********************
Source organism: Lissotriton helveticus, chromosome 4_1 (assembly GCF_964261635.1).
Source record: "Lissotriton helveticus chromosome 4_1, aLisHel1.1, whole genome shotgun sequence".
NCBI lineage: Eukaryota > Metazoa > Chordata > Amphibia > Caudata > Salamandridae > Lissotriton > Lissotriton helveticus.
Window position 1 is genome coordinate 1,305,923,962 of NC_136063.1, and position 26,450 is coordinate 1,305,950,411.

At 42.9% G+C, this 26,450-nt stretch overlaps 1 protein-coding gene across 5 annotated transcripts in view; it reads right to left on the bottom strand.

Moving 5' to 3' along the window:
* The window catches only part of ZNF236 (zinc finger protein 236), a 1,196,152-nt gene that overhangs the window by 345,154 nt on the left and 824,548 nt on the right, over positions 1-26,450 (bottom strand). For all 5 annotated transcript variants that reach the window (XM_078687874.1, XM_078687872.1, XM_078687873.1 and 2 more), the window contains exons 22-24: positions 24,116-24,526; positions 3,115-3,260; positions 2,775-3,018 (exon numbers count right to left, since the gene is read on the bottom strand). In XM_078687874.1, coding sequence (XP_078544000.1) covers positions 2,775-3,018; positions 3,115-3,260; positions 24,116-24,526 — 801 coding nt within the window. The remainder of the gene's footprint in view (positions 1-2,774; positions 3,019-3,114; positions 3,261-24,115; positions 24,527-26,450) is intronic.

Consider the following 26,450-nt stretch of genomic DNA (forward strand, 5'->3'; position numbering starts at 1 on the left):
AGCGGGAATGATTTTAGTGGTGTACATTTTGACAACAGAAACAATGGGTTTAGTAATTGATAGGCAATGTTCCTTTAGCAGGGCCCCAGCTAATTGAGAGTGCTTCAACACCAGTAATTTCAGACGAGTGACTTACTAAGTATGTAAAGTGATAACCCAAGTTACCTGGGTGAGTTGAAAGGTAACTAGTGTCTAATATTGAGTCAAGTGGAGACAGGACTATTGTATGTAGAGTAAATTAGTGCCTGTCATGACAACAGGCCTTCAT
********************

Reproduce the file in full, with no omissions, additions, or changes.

Source organism: Lissotriton helveticus, chromosome 4_1 (assembly GCF_964261635.1).
Source record: "Lissotriton helveticus chromosome 4_1, aLisHel1.1, whole genome shotgun sequence".
NCBI lineage: Eukaryota > Metazoa > Chordata > Amphibia > Caudata > Salamandridae > Lissotriton > Lissotriton helveticus.
Window position 1 is genome coordinate 1,305,923,962 of NC_136063.1, and position 26,450 is coordinate 1,305,950,411.

At 42.9% G+C, this 26,450-nt stretch overlaps 1 protein-coding gene across 5 annotated transcripts in view; it reads right to left on the bottom strand.

Moving 5' to 3' along the window:
* The window catches only part of ZNF236 (zinc finger protein 236), a 1,196,152-nt gene that overhangs the window by 345,154 nt on the left and 824,548 nt on the right, over positions 1-26,450 (bottom strand). For all 5 annotated transcript variants that reach the window (XM_078687874.1, XM_078687872.1, XM_078687873.1 and 2 more), the window contains exons 22-24: positions 24,116-24,526; positions 3,115-3,260; positions 2,775-3,018 (exon numbers count right to left, since the gene is read on the bottom strand). In XM_078687874.1, coding sequence (XP_078544000.1) covers positions 2,775-3,018; positions 3,115-3,260; positions 24,116-24,526 — 801 coding nt within the window. The remainder of the gene's footprint in view (positions 1-2,774; positions 3,019-3,114; positions 3,261-24,115; positions 24,527-26,450) is intronic.

Consider the following 26,450-nt stretch of genomic DNA (forward strand, 5'->3'; position numbering starts at 1 on the left):
AGCGGGAATGATTTTAGTGGTGTACATTTTGACAACAGAAACAATGGGTTTAGTAATTGATAGGCAATGTTCCTTTAGCAGGGCCCCAGCTAATTGAGAGTGCTTCAACACCAGTAATTTCAGACGAGTGACTTACTAAGTATGTAAAGTGATAACCCAAGTTACCTGGGTGAGTTGAAAGGTAACTAGTGTCTAATATTGAGTCAAGTGGAGACAGGACTATTGTATGTAGAGTAAATTAGTGCCTGTCATGACAACAGGCCTTCAT